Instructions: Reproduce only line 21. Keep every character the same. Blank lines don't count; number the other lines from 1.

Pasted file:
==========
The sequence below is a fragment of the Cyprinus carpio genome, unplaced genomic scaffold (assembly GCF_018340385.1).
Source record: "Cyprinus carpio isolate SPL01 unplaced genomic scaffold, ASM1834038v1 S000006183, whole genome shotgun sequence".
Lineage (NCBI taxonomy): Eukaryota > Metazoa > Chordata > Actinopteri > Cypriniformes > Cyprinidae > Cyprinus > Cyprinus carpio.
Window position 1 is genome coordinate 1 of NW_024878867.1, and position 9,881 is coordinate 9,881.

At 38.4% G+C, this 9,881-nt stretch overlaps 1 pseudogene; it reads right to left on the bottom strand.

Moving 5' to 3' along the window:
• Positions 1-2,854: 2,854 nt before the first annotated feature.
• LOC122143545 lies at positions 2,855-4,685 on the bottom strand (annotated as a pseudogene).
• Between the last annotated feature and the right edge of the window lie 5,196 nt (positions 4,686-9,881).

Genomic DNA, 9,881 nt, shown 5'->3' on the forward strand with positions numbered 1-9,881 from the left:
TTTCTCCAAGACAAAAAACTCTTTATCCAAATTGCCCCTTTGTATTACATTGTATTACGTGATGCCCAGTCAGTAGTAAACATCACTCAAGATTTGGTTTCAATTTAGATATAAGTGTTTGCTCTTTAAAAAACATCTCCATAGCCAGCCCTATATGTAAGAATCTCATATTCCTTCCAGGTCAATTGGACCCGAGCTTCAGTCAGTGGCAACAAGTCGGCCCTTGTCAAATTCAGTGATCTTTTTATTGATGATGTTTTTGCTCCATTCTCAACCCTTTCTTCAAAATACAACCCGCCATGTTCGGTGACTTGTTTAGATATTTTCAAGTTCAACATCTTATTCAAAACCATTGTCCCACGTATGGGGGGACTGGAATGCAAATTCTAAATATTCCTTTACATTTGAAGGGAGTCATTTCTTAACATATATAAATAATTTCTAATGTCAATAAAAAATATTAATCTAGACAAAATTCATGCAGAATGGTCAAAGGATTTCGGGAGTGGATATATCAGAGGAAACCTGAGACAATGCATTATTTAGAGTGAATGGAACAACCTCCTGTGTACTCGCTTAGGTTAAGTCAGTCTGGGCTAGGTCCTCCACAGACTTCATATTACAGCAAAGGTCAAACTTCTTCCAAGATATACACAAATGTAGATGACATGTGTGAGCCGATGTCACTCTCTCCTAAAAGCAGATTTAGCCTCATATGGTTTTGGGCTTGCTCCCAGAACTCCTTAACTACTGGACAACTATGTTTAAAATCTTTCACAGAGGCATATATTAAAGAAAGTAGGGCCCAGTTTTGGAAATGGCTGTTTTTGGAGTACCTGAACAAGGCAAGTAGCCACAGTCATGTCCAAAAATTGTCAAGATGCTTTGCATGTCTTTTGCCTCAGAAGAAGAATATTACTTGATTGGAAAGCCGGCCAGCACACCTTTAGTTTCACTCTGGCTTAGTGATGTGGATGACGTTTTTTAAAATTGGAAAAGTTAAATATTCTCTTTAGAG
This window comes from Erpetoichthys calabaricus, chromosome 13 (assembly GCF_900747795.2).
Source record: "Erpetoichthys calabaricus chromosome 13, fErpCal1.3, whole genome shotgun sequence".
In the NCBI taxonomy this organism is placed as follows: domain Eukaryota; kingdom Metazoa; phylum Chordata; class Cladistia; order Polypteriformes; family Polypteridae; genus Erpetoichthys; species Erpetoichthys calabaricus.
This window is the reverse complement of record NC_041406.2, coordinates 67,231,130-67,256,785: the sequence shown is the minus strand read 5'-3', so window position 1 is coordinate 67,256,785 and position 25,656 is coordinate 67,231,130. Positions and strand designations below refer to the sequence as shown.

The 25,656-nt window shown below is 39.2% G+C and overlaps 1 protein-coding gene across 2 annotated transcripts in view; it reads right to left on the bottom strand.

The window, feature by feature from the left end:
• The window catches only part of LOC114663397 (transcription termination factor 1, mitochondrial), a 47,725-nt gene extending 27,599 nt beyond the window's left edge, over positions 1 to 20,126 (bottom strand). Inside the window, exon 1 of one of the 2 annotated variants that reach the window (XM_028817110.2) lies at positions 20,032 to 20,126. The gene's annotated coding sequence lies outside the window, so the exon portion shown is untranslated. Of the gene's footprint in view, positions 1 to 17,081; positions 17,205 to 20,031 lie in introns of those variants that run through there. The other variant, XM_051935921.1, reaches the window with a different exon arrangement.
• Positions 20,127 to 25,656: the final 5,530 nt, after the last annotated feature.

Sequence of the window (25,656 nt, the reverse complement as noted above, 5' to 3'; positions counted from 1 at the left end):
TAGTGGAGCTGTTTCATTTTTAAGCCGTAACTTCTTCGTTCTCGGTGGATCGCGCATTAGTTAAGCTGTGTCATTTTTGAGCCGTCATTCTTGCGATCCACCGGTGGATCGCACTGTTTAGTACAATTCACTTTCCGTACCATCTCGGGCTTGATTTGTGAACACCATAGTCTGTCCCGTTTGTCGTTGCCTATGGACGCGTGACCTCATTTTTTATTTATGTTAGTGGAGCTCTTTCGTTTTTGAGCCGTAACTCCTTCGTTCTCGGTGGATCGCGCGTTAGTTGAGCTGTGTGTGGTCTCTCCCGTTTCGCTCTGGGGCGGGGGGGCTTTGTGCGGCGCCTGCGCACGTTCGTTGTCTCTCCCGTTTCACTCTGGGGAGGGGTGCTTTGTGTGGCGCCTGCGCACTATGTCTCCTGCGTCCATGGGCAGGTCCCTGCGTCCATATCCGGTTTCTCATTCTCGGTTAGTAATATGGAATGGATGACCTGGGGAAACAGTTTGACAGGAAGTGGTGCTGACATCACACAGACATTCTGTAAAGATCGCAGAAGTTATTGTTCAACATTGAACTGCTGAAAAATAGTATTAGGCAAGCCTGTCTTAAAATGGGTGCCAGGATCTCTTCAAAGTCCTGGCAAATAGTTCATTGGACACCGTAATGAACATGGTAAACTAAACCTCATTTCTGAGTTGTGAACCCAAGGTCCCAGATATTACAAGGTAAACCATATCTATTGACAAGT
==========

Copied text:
TAGTGGAGCTGTTTCATTTTTAAGCCGTAACTTCTTCGTTCTCGGTGGATCGCGCATTAGTTAAGCTGTGTCATTTTTGAGCCGTCATTCTTGCGATCCACCGGTGGATCGCACTGTTTAGTACAATTCACTTTCCGTACCATCTCGGGCTTGATTTGTGAACACCATAGTCTGTCCCGTTTGTCGTTGCCTATGGACGCGTGACCTCATTTTTTATTTATGTTAGTGGAGCTCTTTCGTTTTTGAGCCGTAACTCCTTCGTTCTCGGTGGATCGCGCGTTAGTTGAGCTGTGTGTGGTCTCTCCCGTTTCGCTCTGGGGCGGGGGGGCTTTGTGCGGCGCCTGCGCACGTTCGTTGTCTCTCCCGTTTCACTCTGGGGAGGGGTGCTTTGTGTGGCGCCTGCGCACTATGTCTCCTGCGTCCATGGGCAGGTCCCTGCGTCCATATCCGGTTTCTCATTCTCGGTTAGTAATATGGAATGGATGACCTGGGGAAACAGTTTGACAGGAAGTGGTGCTGACATCACACAGACATTCTGTAAAGATCGCAGAAGTTATTGTTCAACATTGAACTGCTGAAAAATAGTATTAGGCAAGCCTGTCTTAAAATGGGTGCCAGGATCTCTTCAAAGTCCTGGCAAATAGTTCATTGGACACCGTAATGAACATGGTAAACTAAACCTCATTTCTGAGTTGTGAACCCAAGGTCCCAGATATTACAAGGTAAACCATATCTATTGACAAGT